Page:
Today’s post will be a review of the movie, We Need to Talk about Kevin, which has relevance here as it involves a child who progresses to late adolescence with serious personality problems. Stylistically, the movie is excellent, and is told in a series of flashbacks which get across the mother’s state of mind and emotional turmoil as she tries to parent her difficult son and deals with the aftermath of the tragedy he has wreaked. I liked the way in which the movie conveyed how the mother’s experience is so different, and much more challenging, compared to that of the physicians she consults and her husband’s. Mothers are typically the ones to bear the brunt of their children’s difficulties. Even though I don’t like feeling depressed, I have to give credit to a movie that is able to evoke that mood in me.
From a mental health standpoint, the portrayal of Kevin’s affliction, which is never named in the movie, is a bit off center. One can assume that when Kevin reaches young adulthood, he could be diagnosed with antisocial personality disorder according to the American Psychiatric Association’s Diagnostic and Statistical Manual, and possibly conduct disorder when he was younger. But as a young child, there should have been more anger problems evident to include temper tantrums and possibly hitting the mother, in order to fit the pattern of a person who ends up committing the kind of violent act he does. However, Kevin’s defiance against being toilet trained until a late age was a nice touch. One last issue I had with the mental health portrayal was the lack of mention of therapists. For an upper-class family and with the kind of problems Kevin had (even taking into account the father’s denial), there still would have been some discussion of psychological treatment and psychotherapy.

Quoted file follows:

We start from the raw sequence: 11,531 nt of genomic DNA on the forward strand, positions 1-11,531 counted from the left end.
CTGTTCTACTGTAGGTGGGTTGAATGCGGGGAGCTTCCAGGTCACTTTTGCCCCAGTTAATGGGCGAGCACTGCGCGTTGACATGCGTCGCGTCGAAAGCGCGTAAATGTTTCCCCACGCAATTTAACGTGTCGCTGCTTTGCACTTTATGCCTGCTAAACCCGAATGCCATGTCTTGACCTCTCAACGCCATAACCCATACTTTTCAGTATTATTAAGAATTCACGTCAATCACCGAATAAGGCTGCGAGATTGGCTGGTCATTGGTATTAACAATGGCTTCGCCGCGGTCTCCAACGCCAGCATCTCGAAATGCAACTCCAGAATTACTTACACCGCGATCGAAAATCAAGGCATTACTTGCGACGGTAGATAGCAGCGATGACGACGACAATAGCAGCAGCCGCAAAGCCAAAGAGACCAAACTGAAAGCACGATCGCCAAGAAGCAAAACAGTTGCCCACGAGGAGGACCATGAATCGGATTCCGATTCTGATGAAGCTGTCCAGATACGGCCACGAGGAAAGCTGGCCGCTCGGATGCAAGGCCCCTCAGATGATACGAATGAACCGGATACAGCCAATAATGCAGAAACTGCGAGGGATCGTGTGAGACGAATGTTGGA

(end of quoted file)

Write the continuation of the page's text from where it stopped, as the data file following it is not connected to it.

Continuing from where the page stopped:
We Need to Talk about Kevin possessed some other jarring notes. Why is the mother, this British woman, in the United States? This is left unexplained. She is also never shown working until her son is a teenager, and there is a sign on a bookstore window with a gigantic picture of her, announcing a booksigning. Kevin looks bi-racial Asian, and his parents are white, even though he is supposed to be their natural child. Further (and here is a big spoiler alert), Kevin’s method of killing involves archery. I could see maybe one person getting hurt and possibly dying this way, but after the first shot, couldn’t a person outrun him in a school or tackle him? Archery just doesn’t have the same lethality that gun violence does, and isn’t able to translate into the large-scale violence that Kevin supposedly causes. However, and despite its many flaws, I found We Need to Talk about Kevin cleverly done and well worth my attention.